Interview from Cincinnati's Citybeat.com with CA MacConnell:
New CD plants a memorable atmosphere played by local legends
BY C.A. MacConnell | Posted 08/06/2007
Back in 1990, I could recklessly drive my crappy Olds down to Vine Street, park illegally and haul a psuedo-laundry bag into Sudsy Malone's, sneaking inside to sit on a washer and enjoy the tunes. Rob Hamrick's band Sleep Theatre had already slipped into Cincinnati's scene by that time, bringing an original version of UK New Wave to town. By 1993, Sleep Theatre was receiving steady distribution, and suddenly the name wasn't sleepy at all.
When Sleep Theatre folded, Hamrick trudged on, later forming Witches Wah, setting up shop in Boston. Telling the story, with wide, open features, and a deep smile, he appears relaxed and certain.
"There were so many Boston bands, it was hard to find gigs," Hamrick says. "I came home depressed. I wanted to give up, but I couldn't stop. Then I thought that maybe it was my whole way of thinking -- what I wanted out of it -- that was the problem. I used to obsess about commercial success and what to do next.
I decided to chill out on that and wrote some songs I wanted to write, did open mics and a solo CD. Now I just ask myself, 'What's going to be fun?'"
Changing his approach, writing gut-level songs, Hamrick (vocals, guitars, sounds) says, "I wanted the songs to mean something. Not just words. A little less predictable."
With that in mind, he created Tonefarmer in 2000. Former Sleep Theatre bandmate John Miracle played drums. Chris Mundy (formerly of Mara) handled bass, guitar and percussion. Working backwards, Tonefarmer recorded first, then played out.
"We popped out Recreation in February of 2001," Hamrick says.
That year, Tonefarmer received a Cincinnati Entertainment Award nomination and was listed among the Top 20 unsigned bands on WOXY-FM as well as the Top 20 artists on Peoplesound.co.uk.
In 2002, Tonefarmer traveled to England, recording the six-song EP, Where You Go, with sound engineer Pete Lewis, whose recording work includes noteworthy acts such as James, Sting, Elton John, Massive Attack and more. After this, Hamrick and Mundy continued as a duo; their first two CDs continued selling steadily on the Web.
Kevin Welch (lead guitar, backing vocals) played with The Underwoods, who shared practice space with Hamrick's band. When that project ended, Welch joined Tonefarmer.
Wearing blue Chucks, Welch talks about his father, a church organist: "I was kind of a flop at that, reading music and doing things right." Instead, he gravitated toward a pawn shop guitar.
Although Mundy plays drums on the band's new CD, Meanwhile, drummer Brandon Schlunt (of Noctaluca) joined Tonefarmer last March. A fire breather on the side, Schlunt wears a long braid; he's rough-edged with tats, but while he talks about liking "heavy stuff" he carries his 5-month-old daughter on his hip.
Hamrick writes the base of the songs.
"I begin with chords, how they make me feel," he says, adding, "Then Chris decides if they're good enough."
"Rob sets the melody," Mundy says. "He thinks outside the box. Familiar but strange. Accessible but unconventional."
"Rob has a distinctive musical personality, a melodic signature," Welch says. "You can tell it's him even if one song sounds completely different from the last one. Since Rob plays acoustic, we can play quietly or build things up to a wall of sound."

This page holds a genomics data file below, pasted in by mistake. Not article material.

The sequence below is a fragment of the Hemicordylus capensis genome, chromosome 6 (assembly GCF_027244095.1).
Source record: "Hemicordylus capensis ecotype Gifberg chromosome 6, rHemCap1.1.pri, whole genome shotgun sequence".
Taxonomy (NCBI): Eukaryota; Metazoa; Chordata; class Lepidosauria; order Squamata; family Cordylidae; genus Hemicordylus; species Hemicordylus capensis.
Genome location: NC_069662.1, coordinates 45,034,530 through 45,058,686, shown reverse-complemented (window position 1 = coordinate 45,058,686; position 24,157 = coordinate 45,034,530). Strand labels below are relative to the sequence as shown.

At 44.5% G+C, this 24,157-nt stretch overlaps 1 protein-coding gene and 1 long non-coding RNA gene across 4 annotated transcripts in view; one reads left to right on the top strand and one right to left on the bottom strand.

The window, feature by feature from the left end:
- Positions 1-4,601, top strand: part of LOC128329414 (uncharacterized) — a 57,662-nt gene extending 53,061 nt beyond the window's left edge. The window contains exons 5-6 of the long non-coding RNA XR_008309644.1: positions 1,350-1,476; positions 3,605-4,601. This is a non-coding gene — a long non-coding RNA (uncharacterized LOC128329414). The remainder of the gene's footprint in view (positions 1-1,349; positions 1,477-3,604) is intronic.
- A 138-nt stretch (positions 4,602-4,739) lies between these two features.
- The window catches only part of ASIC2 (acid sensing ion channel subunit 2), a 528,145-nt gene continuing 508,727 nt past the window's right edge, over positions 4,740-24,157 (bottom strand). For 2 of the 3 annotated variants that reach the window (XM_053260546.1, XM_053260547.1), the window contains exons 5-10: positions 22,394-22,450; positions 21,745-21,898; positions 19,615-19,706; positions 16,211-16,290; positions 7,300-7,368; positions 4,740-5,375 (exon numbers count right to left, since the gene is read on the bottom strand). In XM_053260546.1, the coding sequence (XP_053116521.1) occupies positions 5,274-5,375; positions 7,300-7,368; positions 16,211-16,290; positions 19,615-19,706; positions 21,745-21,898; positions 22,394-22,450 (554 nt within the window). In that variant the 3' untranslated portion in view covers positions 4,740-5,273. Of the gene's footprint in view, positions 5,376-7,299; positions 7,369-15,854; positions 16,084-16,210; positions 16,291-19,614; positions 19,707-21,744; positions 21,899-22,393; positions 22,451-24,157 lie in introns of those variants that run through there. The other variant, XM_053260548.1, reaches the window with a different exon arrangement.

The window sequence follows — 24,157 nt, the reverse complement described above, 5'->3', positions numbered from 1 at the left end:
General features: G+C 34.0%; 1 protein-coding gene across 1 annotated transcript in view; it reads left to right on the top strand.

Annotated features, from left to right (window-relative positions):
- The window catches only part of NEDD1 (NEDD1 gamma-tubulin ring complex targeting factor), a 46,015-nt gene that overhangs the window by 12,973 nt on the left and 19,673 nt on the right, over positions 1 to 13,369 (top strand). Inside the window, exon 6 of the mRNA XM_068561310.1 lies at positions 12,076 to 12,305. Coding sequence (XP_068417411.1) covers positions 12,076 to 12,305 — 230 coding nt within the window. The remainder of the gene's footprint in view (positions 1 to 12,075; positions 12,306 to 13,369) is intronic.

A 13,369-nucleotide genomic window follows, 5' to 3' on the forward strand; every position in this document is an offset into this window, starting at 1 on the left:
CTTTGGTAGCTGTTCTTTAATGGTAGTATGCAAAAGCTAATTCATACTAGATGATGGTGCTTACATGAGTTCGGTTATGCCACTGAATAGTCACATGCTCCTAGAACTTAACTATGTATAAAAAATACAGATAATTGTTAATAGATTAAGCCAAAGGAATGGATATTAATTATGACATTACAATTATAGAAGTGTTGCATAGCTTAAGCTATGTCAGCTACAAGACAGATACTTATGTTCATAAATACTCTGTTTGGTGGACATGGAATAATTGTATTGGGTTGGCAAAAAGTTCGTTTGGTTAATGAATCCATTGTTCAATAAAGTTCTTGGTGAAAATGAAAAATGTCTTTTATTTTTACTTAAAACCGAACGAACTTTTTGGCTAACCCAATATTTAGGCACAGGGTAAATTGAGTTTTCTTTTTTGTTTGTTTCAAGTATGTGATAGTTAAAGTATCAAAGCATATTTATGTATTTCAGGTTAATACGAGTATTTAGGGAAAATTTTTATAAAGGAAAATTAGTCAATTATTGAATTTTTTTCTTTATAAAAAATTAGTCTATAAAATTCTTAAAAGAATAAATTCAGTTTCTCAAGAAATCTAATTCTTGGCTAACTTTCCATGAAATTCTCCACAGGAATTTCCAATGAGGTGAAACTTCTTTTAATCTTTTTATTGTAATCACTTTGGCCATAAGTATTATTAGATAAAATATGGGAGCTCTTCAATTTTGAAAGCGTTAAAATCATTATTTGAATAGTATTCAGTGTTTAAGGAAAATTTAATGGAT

Meanwhile was home-recorded and later mastered at Ultrasuede studio. It bare, empty street sound of Elbow, the instrumental nature of Radiohead and the feel of pain and progress, a mature, melodic drawl. All in all, it holds a cohesive feel. No sleeper here.
"Before, we got a reputation for three-minute Pop songs," Mundy says. "On this one, we let things expand more. Instrumental-ish."
"My brother (Donovan Schlunt of Noctaluca) said Tonefarmer's music is like a scene from The Neverending Story," Schlunt says. "It feels like you're riding that dragon. A whimsical, dark journey."
Although Tonefarmer's first two albums have a conventional Pop nature, Meanwhile moves in a way both curious and straying. This CD holds a catchy structure, but it flows in a slow, tame growl. And Hamrick's voice purrs out like a quiet lion.
Tonefarmer's warm and atmospheric new album, MEANWHILE, is a purely DIY effort by songwriters Rob Hamrick (vocals, guitars) Chris Mundy (bass, drums, keys, guitar) created over the course of 2006. Rob & Chris then took the mixes to Andrew Hamilton at Serif Sounds and Andrew did a great job tweeking the knobs and switches and produced a finished
Free from deadlines and studio fees, the pair hunkered down for months in front of a PC and a Mac and allowed the ideas to take shape at their own pace. Fueled by lots of coffee, plenty of Dew, a little wine, and a fair number of visits to the Indian places in Cincinnati's gaslight neighborhood, Tonefarmer have lovingly crafted their most expansive and mature effort yet.
Tonefarmer's influences include melodic brit-pop acts such as Echo and the Bunnymen, The Verve, Oasis, Aqualung and others, along with the more adventurous sonic leanings of bands like Radiohead, Doves, and the Flaming Lips.
Following an unofficial tradition, the new album's artwork is "staying in the family".
Tonefarmer's first disc, 2001's "Recreation", features a painting made by Rob Hamrick (when he was a 10-year-old Picasso) and the spiral staircase photo on 2002's "Where You Go" EP was taken by Chris Mundy during a band trip to London in spring of that year. And straying not too far from home, the new "Meanwhile" CD package features two creations by Chris' talented nephew, Leonardo S. Guagenti.